05 June 2008
The full potential of competitive dialogue to produce innovative and efficient public sector projects is yet to be realised.
A briefing on the subject, published by the CBI, revealed concerns over ill-prepared documents, inadequate specifications, lack of commercial negotiation skills, delays to the process and increasing bid costs. It incorporated advice from buyers, suppliers, government departments, the Society of Procurement Officers and treasury agency Partnerships UK.
The competitive dialogue process allows buyers to discuss projects with potential bidders in more detail than traditional methods, and is designed for more complex procurements. Since being introduced in January 2006, more than 700 projects have been advertised under this process in the OJEU. But, said the CBI, only a few of those contract notices have resulted in a signed deal.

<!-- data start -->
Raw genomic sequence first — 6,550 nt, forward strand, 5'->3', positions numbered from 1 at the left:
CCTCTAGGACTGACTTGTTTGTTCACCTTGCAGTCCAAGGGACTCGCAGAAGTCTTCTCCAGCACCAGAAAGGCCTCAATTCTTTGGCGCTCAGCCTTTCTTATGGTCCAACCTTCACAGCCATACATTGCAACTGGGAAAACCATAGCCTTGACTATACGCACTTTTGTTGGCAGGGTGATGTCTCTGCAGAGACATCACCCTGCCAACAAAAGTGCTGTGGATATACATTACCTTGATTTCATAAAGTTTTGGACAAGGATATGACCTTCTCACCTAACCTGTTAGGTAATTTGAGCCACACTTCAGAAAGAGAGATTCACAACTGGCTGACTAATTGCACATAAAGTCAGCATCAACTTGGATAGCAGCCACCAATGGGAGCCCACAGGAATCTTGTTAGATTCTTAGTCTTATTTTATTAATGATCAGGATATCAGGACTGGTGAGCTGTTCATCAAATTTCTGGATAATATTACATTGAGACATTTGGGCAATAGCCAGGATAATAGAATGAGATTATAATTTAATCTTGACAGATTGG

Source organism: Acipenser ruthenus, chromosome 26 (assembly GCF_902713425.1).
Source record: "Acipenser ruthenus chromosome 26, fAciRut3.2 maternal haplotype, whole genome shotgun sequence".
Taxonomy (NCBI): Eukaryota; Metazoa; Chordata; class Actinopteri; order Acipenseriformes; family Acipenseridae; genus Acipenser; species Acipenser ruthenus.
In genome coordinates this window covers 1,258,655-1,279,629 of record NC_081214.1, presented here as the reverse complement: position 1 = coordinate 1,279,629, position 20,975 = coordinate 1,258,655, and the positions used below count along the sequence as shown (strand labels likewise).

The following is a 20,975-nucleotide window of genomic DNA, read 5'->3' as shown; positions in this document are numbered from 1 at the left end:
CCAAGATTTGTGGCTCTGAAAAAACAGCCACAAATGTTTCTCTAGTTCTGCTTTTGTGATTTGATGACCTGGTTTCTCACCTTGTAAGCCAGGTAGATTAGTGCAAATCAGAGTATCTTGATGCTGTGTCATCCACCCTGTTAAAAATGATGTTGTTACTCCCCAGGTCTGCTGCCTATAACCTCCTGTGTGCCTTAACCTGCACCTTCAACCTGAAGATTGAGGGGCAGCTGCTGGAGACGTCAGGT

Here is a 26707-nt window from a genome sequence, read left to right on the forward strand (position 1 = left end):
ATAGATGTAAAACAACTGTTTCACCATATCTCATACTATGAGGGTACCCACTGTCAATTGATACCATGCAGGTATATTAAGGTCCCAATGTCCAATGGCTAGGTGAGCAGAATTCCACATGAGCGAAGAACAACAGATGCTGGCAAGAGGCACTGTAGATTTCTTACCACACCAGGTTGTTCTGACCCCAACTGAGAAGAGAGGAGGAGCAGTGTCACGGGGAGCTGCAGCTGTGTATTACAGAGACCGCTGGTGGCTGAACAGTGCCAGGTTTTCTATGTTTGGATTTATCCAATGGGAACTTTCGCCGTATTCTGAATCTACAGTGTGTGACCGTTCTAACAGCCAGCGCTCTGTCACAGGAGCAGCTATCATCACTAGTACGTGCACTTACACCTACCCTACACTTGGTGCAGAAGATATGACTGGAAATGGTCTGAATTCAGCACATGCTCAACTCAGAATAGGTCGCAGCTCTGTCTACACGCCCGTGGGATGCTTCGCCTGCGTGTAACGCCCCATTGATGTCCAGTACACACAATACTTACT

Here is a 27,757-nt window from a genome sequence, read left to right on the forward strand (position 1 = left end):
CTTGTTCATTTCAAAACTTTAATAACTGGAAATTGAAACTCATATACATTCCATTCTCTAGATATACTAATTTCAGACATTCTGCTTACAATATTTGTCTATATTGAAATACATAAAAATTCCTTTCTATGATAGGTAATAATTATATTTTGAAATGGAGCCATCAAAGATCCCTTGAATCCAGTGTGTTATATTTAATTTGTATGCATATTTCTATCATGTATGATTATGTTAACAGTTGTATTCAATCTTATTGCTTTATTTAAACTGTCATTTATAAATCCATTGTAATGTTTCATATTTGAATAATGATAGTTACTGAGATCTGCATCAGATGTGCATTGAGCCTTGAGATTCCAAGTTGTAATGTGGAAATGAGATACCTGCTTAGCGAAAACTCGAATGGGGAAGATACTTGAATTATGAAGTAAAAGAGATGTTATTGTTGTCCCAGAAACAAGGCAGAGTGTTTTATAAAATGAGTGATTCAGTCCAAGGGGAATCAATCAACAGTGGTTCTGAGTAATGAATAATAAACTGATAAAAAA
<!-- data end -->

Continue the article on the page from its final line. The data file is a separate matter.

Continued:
The study also found some public sector buyers were using the procedure on projects that were not sufficiently complex and would be better suited to a different process. It stressed the need for a "complexity test" to be developed by the OGC to offer more guidance.
Competitive dialogue is often associated with higher costs and a slower process because of the extra detail involved. But the CBI said these risks could be mitigated through a greater use of standard documents, and ensuring procurement teams are well resourced and capable to begin with.
It called on the National Audit Office to conduct a study on the use of the process.